The elders of Japan's Liberal Democratic Party today failed in a bid to select a compromise candidate to succeed Prime Minister Zenko Suzuki, opening the way for potentially devisive primary elections for a new party president, a post which carries with it the premiership.

The final breakdown in talks among top party bosses came after a marathon 13-hour bargaining session which ended early this morning at LDP headquarters in Tokyo. It capped 10 days of efforts to single out a successor to Suzuki from among leaders of the party's key factions and avoid a mud-slinging primary campaign political analysts here expect will now ensue. Suzuki stunned the nation early last week by abruptly announcing that he planned to resign.

Four veteran politicians--Yasuhiro Nakasone, 64, Toshio Komoto, 71, Shintaro Abe, 58, and Ichiro Nakagawa, 57 -- last Saturday officially registered as candidates for the primaries. They were ordered by party elders, however, to refrain from electioneering for one week in a bid to buy time to strike a compromise.

With the failure of talks today, the primaries will now go into full swing with the LDP's 1 million members nationwide casting their votes by mail. The primary ballots will be counted Nov. 24. A new party leader will then be selected the following day by LDP members in the Diet, the Japanese parliament, from among the three top finalists.

Efforts to break the deadlock apparently reached the point of no return early today when party bosses failed to agree on a controversial proposal for an 11th hour compromise solution. It outlined a plan to split the party presidency and the premiership between two top contenders, a move which political analysts said would have been the first such division of the top party and government posts in the postwar period.

According to the formula, Nakasone, who has been considered the odds-on favorite to step into Suzuki's shoes, would have become prime minister, with ex-premier Takeo Fukuda taking over as LDP president. Komoto was slated to become both deputy prime minister and finance minister, the most prestigious cabinet level job.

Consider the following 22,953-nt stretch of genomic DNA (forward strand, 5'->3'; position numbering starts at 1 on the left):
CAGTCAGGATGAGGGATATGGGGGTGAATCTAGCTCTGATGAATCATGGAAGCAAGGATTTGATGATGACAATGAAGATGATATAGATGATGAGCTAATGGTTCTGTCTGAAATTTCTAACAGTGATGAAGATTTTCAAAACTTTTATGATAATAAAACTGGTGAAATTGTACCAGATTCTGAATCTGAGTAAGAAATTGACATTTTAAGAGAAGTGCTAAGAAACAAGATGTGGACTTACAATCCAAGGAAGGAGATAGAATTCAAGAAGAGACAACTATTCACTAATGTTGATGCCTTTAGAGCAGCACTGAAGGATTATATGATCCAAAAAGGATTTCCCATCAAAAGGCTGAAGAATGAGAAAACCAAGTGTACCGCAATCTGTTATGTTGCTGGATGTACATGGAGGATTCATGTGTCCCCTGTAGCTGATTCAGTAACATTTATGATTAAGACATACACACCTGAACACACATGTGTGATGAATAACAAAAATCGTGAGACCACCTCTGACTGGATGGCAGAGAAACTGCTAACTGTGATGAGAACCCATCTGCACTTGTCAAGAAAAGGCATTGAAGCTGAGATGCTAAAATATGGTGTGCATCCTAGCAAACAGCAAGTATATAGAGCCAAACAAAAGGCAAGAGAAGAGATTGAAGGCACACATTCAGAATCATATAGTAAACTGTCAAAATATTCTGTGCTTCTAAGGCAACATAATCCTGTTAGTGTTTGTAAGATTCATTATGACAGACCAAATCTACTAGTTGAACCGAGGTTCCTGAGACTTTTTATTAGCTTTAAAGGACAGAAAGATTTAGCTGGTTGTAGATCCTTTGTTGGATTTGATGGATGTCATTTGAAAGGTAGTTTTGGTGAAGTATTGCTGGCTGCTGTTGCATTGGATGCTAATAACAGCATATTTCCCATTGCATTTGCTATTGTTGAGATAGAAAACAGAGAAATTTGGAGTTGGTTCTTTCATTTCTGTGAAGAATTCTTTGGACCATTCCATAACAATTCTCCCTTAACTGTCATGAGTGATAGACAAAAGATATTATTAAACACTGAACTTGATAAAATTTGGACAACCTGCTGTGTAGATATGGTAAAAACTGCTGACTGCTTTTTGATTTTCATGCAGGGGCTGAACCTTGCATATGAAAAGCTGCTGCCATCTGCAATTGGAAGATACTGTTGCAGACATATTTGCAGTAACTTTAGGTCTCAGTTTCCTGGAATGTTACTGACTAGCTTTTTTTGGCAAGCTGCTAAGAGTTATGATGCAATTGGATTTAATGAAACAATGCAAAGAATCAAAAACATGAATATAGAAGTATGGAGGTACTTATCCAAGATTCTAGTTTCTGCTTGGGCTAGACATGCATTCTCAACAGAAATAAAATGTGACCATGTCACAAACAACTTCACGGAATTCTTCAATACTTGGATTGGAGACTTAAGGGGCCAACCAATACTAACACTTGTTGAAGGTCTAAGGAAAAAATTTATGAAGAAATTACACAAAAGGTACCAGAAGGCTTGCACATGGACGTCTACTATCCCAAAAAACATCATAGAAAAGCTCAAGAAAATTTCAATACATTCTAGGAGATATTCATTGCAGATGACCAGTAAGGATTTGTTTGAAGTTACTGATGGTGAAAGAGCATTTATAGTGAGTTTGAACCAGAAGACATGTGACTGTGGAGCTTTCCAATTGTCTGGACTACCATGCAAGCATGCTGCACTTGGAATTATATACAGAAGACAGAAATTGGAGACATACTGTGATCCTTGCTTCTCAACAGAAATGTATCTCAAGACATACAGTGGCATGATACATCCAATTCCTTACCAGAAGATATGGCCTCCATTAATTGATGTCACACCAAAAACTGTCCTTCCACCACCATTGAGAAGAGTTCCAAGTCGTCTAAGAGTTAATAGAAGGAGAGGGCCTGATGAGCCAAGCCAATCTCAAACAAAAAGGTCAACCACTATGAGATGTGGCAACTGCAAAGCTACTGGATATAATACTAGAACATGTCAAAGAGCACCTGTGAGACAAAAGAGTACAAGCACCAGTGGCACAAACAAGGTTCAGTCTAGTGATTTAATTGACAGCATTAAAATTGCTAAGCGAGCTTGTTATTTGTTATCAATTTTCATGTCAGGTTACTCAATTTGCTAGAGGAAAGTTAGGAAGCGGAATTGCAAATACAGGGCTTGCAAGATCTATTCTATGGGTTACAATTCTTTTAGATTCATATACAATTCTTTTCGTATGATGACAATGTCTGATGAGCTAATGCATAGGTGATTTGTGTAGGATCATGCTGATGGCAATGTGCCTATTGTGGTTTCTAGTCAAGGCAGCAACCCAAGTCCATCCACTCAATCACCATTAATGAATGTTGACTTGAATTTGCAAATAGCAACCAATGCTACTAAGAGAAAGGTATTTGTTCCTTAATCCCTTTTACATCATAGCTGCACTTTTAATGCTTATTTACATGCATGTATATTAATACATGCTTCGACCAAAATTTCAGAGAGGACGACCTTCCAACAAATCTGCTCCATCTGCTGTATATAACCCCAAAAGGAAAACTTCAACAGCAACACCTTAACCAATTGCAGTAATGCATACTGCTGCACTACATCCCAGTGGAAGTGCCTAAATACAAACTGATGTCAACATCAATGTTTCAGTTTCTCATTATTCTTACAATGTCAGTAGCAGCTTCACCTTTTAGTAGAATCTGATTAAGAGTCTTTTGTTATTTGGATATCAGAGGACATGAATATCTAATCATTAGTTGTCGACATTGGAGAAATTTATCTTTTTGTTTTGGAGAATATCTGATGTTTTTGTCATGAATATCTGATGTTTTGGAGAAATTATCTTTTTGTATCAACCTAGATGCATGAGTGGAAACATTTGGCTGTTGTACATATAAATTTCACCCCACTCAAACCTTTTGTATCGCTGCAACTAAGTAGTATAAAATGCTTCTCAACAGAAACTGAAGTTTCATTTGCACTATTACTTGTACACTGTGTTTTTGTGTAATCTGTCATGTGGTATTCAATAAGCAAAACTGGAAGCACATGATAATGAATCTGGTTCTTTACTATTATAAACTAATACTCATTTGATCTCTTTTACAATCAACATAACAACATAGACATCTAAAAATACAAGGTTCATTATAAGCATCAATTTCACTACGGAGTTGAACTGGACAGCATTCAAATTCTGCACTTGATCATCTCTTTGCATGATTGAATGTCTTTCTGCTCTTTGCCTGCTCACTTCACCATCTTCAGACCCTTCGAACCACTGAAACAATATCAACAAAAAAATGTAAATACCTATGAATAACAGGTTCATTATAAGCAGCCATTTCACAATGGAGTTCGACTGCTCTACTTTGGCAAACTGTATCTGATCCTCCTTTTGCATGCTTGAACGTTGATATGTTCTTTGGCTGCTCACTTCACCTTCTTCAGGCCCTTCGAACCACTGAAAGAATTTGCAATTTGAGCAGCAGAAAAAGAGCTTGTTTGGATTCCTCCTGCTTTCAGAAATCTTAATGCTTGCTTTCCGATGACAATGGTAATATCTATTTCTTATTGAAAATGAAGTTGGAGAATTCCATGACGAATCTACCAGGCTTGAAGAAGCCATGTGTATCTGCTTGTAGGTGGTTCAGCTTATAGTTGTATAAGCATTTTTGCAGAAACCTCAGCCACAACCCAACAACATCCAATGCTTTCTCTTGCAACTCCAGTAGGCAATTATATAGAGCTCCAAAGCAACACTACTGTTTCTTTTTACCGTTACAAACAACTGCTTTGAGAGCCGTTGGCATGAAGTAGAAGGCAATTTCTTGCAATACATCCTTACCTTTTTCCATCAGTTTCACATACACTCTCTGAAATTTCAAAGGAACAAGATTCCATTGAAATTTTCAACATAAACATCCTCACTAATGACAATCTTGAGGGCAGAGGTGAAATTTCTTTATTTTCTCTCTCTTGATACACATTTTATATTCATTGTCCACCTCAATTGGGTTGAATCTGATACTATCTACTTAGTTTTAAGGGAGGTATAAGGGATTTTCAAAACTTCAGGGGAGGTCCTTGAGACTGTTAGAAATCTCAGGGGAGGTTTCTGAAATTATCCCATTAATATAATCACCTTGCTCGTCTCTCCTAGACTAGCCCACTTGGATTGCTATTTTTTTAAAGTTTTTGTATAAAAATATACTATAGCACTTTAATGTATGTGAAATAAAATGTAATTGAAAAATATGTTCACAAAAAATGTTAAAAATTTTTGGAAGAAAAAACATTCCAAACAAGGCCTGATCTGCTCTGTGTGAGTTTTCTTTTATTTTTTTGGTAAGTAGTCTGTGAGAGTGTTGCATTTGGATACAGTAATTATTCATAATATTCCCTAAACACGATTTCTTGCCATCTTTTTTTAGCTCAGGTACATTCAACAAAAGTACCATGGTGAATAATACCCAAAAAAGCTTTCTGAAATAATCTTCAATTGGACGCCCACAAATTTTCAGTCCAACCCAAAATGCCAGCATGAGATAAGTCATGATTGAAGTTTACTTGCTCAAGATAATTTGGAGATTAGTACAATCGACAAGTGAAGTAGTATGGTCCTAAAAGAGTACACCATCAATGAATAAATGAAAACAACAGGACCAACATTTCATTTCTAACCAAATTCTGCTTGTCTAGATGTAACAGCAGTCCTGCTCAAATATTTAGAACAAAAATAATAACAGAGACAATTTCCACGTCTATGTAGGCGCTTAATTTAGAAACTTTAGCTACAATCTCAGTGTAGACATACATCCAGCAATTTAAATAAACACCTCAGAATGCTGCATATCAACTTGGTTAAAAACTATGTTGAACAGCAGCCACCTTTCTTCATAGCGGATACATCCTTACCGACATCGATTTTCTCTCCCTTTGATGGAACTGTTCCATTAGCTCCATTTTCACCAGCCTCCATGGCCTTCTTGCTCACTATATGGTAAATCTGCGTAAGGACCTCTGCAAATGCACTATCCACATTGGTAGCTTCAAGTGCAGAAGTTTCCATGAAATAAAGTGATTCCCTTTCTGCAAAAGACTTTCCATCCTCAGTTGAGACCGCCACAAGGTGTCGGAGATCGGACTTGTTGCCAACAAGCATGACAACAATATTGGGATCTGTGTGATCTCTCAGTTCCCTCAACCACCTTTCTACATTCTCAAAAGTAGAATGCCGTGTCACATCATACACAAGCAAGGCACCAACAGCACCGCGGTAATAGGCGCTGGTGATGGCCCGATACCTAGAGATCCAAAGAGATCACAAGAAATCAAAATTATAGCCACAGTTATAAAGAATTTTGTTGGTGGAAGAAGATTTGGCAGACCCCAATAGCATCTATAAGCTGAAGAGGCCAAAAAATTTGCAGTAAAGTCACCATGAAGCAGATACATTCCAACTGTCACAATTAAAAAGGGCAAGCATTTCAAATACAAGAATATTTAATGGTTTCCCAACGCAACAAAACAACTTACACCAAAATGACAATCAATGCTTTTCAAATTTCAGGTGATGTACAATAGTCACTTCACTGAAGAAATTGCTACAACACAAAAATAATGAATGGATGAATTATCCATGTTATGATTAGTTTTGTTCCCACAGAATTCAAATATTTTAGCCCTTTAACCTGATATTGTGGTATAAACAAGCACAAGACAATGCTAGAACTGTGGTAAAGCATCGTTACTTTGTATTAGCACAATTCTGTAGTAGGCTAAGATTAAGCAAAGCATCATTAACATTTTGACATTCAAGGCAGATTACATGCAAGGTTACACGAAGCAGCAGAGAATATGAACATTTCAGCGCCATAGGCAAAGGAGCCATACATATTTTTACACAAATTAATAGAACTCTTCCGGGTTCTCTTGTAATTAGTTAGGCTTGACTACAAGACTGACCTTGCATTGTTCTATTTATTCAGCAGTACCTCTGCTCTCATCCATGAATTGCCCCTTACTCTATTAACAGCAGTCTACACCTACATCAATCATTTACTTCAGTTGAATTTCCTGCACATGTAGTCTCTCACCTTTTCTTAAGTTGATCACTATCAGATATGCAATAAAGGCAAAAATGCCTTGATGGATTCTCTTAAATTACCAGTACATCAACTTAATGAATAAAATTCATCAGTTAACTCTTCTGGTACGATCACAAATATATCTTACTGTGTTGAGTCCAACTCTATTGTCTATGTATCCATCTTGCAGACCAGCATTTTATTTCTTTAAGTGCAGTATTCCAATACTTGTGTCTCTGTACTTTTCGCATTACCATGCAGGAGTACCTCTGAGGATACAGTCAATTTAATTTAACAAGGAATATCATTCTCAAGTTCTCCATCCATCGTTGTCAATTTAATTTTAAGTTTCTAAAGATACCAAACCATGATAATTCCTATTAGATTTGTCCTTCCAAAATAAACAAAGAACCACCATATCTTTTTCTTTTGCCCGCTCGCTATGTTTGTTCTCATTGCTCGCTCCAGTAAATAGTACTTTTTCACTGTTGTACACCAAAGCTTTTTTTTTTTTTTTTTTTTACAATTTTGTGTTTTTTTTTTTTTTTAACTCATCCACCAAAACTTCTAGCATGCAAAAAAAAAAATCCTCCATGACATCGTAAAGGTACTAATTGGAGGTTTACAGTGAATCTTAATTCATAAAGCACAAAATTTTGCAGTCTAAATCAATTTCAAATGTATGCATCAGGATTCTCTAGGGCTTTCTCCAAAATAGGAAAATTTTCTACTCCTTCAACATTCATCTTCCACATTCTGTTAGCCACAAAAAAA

The idea was intended to achieve an acceptable balance among key party factions that would allow the LDP to paper over its bruising internecine struggles for power. The pro-Suzuki forces led by former Prime Minister Kakuei Tanaka, who controls the party's largest faction, gave their early support to Nakasone's candidacy. Nakasone, however, was strongly opposed by Fukuda, who rules the anti-Suzuki camp to which Komoto, Abe and Nakagua belong.

The designation of Nakasone as prime minister would, at least in theory, have satisfied the Suzuki-Tanaka party group. The appointment of Fukuda as LDP president was intended to appeal to those who support his aim of reforming the party.

Tanaka and Fukuda have been bitter foes over the years. And critics in the Fukuda camp have castigated Tanaka for his alleged role as a shadowy kingmaker who has traded on his ties with the country's big business establishment. Tanaka is now on trial in the Lockheed bribary scandal and was forced to give up official LDP membership because of his involvement in the case.

Old party bosses, who belong to Japan's wartime generation, still ostensibly rule the roost in the business-oriented, pro-American LDP. Their failure to ease the current mood of open politcal conflict, however, could help accelerate a shift in power to a new generation of younger LDP diet members. These men have become critical of the old-boy network which they view as having kept them from rising quickly enough in the party.